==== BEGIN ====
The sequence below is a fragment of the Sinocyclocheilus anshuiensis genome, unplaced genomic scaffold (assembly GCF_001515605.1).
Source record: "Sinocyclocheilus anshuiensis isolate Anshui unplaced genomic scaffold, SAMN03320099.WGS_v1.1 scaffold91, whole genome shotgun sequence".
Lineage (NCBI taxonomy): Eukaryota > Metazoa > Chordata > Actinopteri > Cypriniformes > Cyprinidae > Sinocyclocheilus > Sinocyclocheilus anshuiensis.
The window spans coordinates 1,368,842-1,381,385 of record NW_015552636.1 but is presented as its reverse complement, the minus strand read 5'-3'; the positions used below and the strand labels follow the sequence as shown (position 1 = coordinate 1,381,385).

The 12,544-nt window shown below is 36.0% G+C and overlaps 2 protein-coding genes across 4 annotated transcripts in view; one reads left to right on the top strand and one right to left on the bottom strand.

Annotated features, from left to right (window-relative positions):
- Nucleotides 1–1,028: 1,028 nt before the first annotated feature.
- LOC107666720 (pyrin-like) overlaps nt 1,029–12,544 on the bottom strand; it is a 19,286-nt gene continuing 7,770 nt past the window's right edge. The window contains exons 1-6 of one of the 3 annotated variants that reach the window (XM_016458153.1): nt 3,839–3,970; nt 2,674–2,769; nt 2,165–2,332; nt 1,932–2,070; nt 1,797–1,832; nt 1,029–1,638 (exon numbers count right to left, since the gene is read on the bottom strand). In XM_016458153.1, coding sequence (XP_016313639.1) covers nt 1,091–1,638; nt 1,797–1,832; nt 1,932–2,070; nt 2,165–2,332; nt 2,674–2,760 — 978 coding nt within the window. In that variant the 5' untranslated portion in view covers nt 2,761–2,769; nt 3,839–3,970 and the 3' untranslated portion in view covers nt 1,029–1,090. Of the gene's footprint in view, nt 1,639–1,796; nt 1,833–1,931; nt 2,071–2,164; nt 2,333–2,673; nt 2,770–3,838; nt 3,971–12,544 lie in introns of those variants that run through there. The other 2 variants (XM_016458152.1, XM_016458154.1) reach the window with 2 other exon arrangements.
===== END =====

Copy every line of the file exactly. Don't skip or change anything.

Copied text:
The sequence below is a fragment of the Sinocyclocheilus anshuiensis genome, unplaced genomic scaffold (assembly GCF_001515605.1).
Source record: "Sinocyclocheilus anshuiensis isolate Anshui unplaced genomic scaffold, SAMN03320099.WGS_v1.1 scaffold91, whole genome shotgun sequence".
Lineage (NCBI taxonomy): Eukaryota > Metazoa > Chordata > Actinopteri > Cypriniformes > Cyprinidae > Sinocyclocheilus > Sinocyclocheilus anshuiensis.
The window spans coordinates 1,368,842-1,381,385 of record NW_015552636.1 but is presented as its reverse complement, the minus strand read 5'-3'; the positions used below and the strand labels follow the sequence as shown (position 1 = coordinate 1,381,385).

The 12,544-nt window shown below is 36.0% G+C and overlaps 2 protein-coding genes across 4 annotated transcripts in view; one reads left to right on the top strand and one right to left on the bottom strand.

Annotated features, from left to right (window-relative positions):
- Nucleotides 1–1,028: 1,028 nt before the first annotated feature.
- LOC107666720 (pyrin-like) overlaps nt 1,029–12,544 on the bottom strand; it is a 19,286-nt gene continuing 7,770 nt past the window's right edge. The window contains exons 1-6 of one of the 3 annotated variants that reach the window (XM_016458153.1): nt 3,839–3,970; nt 2,674–2,769; nt 2,165–2,332; nt 1,932–2,070; nt 1,797–1,832; nt 1,029–1,638 (exon numbers count right to left, since the gene is read on the bottom strand). In XM_016458153.1, coding sequence (XP_016313639.1) covers nt 1,091–1,638; nt 1,797–1,832; nt 1,932–2,070; nt 2,165–2,332; nt 2,674–2,760 — 978 coding nt within the window. In that variant the 5' untranslated portion in view covers nt 2,761–2,769; nt 3,839–3,970 and the 3' untranslated portion in view covers nt 1,029–1,090. Of the gene's footprint in view, nt 1,639–1,796; nt 1,833–1,931; nt 2,071–2,164; nt 2,333–2,673; nt 2,770–3,838; nt 3,971–12,544 lie in introns of those variants that run through there. The other 2 variants (XM_016458152.1, XM_016458154.1) reach the window with 2 other exon arrangements.